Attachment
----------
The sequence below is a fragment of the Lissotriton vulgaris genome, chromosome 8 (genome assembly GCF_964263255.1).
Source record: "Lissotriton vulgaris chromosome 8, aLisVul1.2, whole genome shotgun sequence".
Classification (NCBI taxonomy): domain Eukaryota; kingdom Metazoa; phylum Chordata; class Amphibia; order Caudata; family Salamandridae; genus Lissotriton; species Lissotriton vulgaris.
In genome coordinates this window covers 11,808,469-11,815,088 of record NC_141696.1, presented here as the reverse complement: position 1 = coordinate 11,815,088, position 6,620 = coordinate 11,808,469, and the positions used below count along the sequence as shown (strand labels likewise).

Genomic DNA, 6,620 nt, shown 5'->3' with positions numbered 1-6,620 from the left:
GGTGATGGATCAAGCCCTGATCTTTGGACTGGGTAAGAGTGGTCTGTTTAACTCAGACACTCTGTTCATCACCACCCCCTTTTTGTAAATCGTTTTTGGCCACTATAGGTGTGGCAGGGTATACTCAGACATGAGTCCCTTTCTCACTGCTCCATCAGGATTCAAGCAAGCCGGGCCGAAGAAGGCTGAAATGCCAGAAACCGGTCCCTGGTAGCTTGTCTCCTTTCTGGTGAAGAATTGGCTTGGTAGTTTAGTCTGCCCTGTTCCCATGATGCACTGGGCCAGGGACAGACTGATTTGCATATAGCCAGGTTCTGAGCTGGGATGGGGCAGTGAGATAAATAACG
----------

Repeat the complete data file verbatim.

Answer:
The sequence below is a fragment of the Lissotriton vulgaris genome, chromosome 8 (genome assembly GCF_964263255.1).
Source record: "Lissotriton vulgaris chromosome 8, aLisVul1.2, whole genome shotgun sequence".
Classification (NCBI taxonomy): domain Eukaryota; kingdom Metazoa; phylum Chordata; class Amphibia; order Caudata; family Salamandridae; genus Lissotriton; species Lissotriton vulgaris.
In genome coordinates this window covers 11,808,469-11,815,088 of record NC_141696.1, presented here as the reverse complement: position 1 = coordinate 11,815,088, position 6,620 = coordinate 11,808,469, and the positions used below count along the sequence as shown (strand labels likewise).

Genomic DNA, 6,620 nt, shown 5'->3' with positions numbered 1-6,620 from the left:
GGTGATGGATCAAGCCCTGATCTTTGGACTGGGTAAGAGTGGTCTGTTTAACTCAGACACTCTGTTCATCACCACCCCCTTTTTGTAAATCGTTTTTGGCCACTATAGGTGTGGCAGGGTATACTCAGACATGAGTCCCTTTCTCACTGCTCCATCAGGATTCAAGCAAGCCGGGCCGAAGAAGGCTGAAATGCCAGAAACCGGTCCCTGGTAGCTTGTCTCCTTTCTGGTGAAGAATTGGCTTGGTAGTTTAGTCTGCCCTGTTCCCATGATGCACTGGGCCAGGGACAGACTGATTTGCATATAGCCAGGTTCTGAGCTGGGATGGGGCAGTGAGATAAATAACG